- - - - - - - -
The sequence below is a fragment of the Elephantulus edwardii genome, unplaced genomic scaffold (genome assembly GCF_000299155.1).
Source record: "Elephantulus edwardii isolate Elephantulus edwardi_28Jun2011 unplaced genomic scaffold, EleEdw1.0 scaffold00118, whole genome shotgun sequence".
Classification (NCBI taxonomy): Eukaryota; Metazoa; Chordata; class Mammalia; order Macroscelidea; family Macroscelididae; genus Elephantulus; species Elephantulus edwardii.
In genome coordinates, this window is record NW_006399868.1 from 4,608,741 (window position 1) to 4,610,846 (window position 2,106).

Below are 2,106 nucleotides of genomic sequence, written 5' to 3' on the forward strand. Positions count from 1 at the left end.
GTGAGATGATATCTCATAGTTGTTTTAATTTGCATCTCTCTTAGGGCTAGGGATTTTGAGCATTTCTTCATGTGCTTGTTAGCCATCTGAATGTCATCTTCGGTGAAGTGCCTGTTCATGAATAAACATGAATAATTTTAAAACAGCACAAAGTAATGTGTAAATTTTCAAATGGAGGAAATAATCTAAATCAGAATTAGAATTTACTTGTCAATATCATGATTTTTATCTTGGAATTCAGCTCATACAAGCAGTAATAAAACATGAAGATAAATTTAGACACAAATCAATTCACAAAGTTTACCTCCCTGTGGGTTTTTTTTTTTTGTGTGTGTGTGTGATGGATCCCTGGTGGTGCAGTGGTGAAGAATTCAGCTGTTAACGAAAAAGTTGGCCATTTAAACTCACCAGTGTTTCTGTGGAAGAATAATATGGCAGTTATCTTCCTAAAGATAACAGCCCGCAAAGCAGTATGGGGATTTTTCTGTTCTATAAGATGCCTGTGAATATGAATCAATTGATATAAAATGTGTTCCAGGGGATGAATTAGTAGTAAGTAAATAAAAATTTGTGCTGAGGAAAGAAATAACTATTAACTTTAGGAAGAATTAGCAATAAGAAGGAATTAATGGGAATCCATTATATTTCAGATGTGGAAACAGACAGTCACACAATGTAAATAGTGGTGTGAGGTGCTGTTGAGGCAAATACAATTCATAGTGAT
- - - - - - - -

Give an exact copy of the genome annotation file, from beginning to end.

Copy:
The sequence below is a fragment of the Elephantulus edwardii genome, unplaced genomic scaffold (genome assembly GCF_000299155.1).
Source record: "Elephantulus edwardii isolate Elephantulus edwardi_28Jun2011 unplaced genomic scaffold, EleEdw1.0 scaffold00118, whole genome shotgun sequence".
Classification (NCBI taxonomy): Eukaryota; Metazoa; Chordata; class Mammalia; order Macroscelidea; family Macroscelididae; genus Elephantulus; species Elephantulus edwardii.
In genome coordinates, this window is record NW_006399868.1 from 4,608,741 (window position 1) to 4,610,846 (window position 2,106).

Below are 2,106 nucleotides of genomic sequence, written 5' to 3' on the forward strand. Positions count from 1 at the left end.
GTGAGATGATATCTCATAGTTGTTTTAATTTGCATCTCTCTTAGGGCTAGGGATTTTGAGCATTTCTTCATGTGCTTGTTAGCCATCTGAATGTCATCTTCGGTGAAGTGCCTGTTCATGAATAAACATGAATAATTTTAAAACAGCACAAAGTAATGTGTAAATTTTCAAATGGAGGAAATAATCTAAATCAGAATTAGAATTTACTTGTCAATATCATGATTTTTATCTTGGAATTCAGCTCATACAAGCAGTAATAAAACATGAAGATAAATTTAGACACAAATCAATTCACAAAGTTTACCTCCCTGTGGGTTTTTTTTTTTTGTGTGTGTGTGTGATGGATCCCTGGTGGTGCAGTGGTGAAGAATTCAGCTGTTAACGAAAAAGTTGGCCATTTAAACTCACCAGTGTTTCTGTGGAAGAATAATATGGCAGTTATCTTCCTAAAGATAACAGCCCGCAAAGCAGTATGGGGATTTTTCTGTTCTATAAGATGCCTGTGAATATGAATCAATTGATATAAAATGTGTTCCAGGGGATGAATTAGTAGTAAGTAAATAAAAATTTGTGCTGAGGAAAGAAATAACTATTAACTTTAGGAAGAATTAGCAATAAGAAGGAATTAATGGGAATCCATTATATTTCAGATGTGGAAACAGACAGTCACACAATGTAAATAGTGGTGTGAGGTGCTGTTGAGGCAAATACAATTCATAGTGAT